Benchmark values that are analogous to conventional laboratory-based water quality criteria can be derived from field studies. An example is the benchmark for conductivity in streams contaminated by leachates of crushed rocks 1, 2. However, because observed relationships between exposure and response are not necessarily causal, a method has been developed for assessing their causality 3. The method uses a criterion-guided weight-of-evidence process that includes a set of characteristics of causation and a formal weighting method applied in six steps. In the present study, we apply that method to demonstrate its utility and to determine the causal nature of the exposure–response relationship used to derive the conductivity benchmark. Other potentially causal factors and their potential to confound the relationship are assessed in a companion article 4. In the article evaluating confounding, we found that the model used to determine the conductivity benchmark is not appreciably affected by other co-occurring stressors. Our concern in the present study is whether elevated ionic concentrations are a cause of the extirpation 5 of macroinvertebrates, and not whether an ionic mixture is the cause in a particular stream or the only cause occurring in the streams represented in the data sets. (Note that the concentration of a defined mixture of ions is the cause, but specific conductivity, hereafter referred to as conductivity, is the exposure metric.) By extirpation, we mean the depletion of a population of a genus to the point that it is no longer a viable resource or is unlikely to fulfill its function in the ecosystem 5.
Our specific hypothesis is that increasing the concentration of ions of Ca+, Mg+, HCO, and SO causes the loss of sensitive invertebrate genera, especially mayflies, from streams. This concern originated from studies of streams below valley fills that contained impaired biotic communities where the degree of impairment was most strongly correlated with conductivity 6, 7. Our analysis uses general knowledge from laboratory experiments and also field observations from streams in Appalachia. Although the effects of elevated ionic concentration on freshwater organisms are well established, most studies have focused on Na+ and Cl−, which are associated with marine ecosystems or salts from marine deposits 8–11. However, ionic constituents can be quite different when land disturbance increases ionic concentration. In coal mining areas, the leaching of calcareous overburden results in ionic mixtures containing more HCO/CO plus SO than Cl−1, 6. The physiological challenges for organisms are thus quite different 9, 11 compared to ionic regulation in Na+ and Cl−-rich waters. Furthermore, freshwater streams are naturally very dilute; background conductivities are often less than 100 µS/cm 1, and species have evolved to occupy that niche 9, 10, perhaps at the expense of other compensatory mechanisms.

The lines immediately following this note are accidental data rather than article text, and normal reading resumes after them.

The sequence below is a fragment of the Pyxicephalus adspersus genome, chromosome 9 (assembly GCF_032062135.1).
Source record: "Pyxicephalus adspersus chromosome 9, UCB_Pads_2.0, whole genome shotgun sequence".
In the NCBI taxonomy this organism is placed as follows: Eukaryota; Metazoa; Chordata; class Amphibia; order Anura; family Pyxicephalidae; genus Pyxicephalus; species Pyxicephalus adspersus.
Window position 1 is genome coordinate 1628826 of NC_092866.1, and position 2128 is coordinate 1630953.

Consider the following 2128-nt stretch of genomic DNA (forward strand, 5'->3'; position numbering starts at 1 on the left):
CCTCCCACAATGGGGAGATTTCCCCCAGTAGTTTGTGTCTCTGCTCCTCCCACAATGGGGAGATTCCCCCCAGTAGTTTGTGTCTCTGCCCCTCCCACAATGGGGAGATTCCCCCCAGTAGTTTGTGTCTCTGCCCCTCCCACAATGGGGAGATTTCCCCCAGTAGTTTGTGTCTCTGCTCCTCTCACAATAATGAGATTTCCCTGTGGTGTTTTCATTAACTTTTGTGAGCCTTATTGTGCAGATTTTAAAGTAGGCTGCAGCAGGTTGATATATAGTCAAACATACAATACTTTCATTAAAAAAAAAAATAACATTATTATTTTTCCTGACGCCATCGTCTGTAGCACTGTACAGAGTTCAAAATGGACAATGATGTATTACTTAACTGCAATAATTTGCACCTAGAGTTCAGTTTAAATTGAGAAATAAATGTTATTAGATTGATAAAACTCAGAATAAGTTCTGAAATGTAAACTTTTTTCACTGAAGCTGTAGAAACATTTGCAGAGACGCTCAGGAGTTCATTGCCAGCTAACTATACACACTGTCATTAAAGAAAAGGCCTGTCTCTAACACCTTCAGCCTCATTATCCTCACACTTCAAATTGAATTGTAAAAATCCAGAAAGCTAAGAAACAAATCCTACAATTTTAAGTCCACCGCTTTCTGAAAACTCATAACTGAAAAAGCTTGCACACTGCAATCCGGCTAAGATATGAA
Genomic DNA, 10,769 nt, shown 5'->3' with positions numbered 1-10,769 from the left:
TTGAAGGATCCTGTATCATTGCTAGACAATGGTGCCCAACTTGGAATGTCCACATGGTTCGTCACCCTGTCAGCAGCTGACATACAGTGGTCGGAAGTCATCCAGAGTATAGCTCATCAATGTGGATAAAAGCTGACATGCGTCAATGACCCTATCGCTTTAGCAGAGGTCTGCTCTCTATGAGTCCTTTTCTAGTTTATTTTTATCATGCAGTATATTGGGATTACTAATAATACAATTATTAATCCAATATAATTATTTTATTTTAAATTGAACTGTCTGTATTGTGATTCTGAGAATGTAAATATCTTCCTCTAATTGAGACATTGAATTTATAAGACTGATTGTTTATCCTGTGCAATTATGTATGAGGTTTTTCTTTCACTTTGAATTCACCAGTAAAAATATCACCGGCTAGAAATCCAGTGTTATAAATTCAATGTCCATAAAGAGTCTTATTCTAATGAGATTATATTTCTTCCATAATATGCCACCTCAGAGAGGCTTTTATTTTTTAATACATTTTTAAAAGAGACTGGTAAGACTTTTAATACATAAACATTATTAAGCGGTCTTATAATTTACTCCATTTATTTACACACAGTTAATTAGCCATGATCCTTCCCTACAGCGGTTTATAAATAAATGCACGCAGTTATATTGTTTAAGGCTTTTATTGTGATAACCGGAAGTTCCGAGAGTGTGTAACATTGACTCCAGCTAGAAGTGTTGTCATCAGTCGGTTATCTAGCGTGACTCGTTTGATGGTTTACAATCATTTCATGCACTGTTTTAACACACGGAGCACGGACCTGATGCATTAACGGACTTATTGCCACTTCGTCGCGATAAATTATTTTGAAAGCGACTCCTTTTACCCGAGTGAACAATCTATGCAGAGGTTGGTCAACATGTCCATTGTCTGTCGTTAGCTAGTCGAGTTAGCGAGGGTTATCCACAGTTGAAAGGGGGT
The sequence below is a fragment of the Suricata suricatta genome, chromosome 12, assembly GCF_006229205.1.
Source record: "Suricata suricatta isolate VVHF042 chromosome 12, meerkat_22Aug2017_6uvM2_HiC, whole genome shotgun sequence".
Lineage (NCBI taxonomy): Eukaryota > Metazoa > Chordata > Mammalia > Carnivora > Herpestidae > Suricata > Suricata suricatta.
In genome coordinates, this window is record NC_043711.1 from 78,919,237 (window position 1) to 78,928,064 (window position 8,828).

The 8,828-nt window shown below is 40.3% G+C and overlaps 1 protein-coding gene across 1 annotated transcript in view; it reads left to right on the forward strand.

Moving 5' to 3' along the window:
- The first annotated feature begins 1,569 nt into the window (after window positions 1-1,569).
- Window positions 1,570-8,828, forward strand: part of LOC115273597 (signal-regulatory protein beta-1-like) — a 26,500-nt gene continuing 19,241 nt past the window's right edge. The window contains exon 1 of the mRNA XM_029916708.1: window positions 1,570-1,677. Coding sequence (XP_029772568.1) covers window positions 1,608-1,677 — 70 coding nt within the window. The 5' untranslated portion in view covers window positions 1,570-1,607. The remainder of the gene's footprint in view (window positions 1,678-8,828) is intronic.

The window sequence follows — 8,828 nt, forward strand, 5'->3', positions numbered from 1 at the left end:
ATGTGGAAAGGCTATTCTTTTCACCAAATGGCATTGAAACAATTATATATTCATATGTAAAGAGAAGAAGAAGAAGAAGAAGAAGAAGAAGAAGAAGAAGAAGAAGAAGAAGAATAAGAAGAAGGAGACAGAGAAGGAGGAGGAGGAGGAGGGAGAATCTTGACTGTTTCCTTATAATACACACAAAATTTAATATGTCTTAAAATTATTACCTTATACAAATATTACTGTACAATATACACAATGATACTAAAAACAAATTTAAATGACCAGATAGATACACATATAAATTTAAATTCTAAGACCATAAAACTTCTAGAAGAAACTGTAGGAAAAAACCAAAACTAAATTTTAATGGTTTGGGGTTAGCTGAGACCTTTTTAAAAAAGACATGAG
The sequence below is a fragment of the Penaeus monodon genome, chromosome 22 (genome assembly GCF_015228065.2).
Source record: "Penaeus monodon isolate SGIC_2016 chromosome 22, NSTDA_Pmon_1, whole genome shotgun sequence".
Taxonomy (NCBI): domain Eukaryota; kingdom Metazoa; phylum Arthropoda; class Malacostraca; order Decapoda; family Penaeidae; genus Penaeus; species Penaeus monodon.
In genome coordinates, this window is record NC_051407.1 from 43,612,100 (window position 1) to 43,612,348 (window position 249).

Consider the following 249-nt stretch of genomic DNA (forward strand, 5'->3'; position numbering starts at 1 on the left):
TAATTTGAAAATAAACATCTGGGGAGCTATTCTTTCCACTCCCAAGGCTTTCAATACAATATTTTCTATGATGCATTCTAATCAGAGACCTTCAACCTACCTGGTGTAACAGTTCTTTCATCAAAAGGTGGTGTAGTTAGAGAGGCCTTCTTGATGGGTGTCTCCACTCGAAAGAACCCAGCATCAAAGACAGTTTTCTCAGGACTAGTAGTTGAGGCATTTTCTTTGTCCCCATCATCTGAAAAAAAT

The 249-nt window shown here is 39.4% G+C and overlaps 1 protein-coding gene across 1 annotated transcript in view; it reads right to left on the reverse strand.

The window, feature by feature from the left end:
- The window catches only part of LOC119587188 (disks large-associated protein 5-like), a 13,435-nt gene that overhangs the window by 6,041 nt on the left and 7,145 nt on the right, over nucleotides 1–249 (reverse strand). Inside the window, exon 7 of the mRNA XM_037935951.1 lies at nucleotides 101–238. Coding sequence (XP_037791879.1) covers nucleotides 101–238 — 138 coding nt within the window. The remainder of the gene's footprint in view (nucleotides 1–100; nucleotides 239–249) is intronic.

CASE STUDY METHODS
Causal assessment methodology
This causal assessment uses epidemiological methods to assess the general causal hypothesis that increased ionic strength has caused extirpation of stream benthic invertebrates. The method uses all relevant and good-quality evidence in a weight-of-evidence process. The evidence is organized by six characteristics of causation: co-occurrence, preceding causation, interaction, alteration, sufficiency, and time order 12. The causal assessment process is described in a companion article 3 and involves six steps that generate and evaluate whether causation is or is not supported by the body of evidence. A key feature of the process is the weighting and weighing of evidence 3, 13. The evidence is weighted using a system of plus (+) for supporting conductivity as a cause, minus (−) for weakening, and zero (0) for no effect. (Both neutral evidence and ambiguous evidence have no effect on the inference.) A single score is applied to register the logical implication of the relevance of good-quality evidence. Especially strong evidence receives an additional score, based on logical properties (e.g., the effect is inconsistent with the mode of action of the agent) or the quantitative strength of the evidence (e.g., high correlation coefficients). An additional score is lodged if there is consistency among independent studies. A convincing body of evidence requires strong evidence for several characteristics of a causal relationship 3, 12.
The entities of concern are benthic macroinvertebrates. The effect is extirpation of genera from streams in their natural range as defined previously 5. Because the endpoint is the extirpation of multiple genera, a single measurement endpoint is sometimes needed to represent those multiple individual responses. Depending on the type of evidence, different biological measurement endpoints are used. In particular, the number of ephemeropteran genera is used in many of the quantitative analyses because many Ephemeroptera appear to be sensitive (Fig. 1). Also, to the extent that replacement does not occur, the total number of genera is a summary of the consequences of extirpation. The assessment is for general causation 3 of the absence of genera, not for any specific time or location.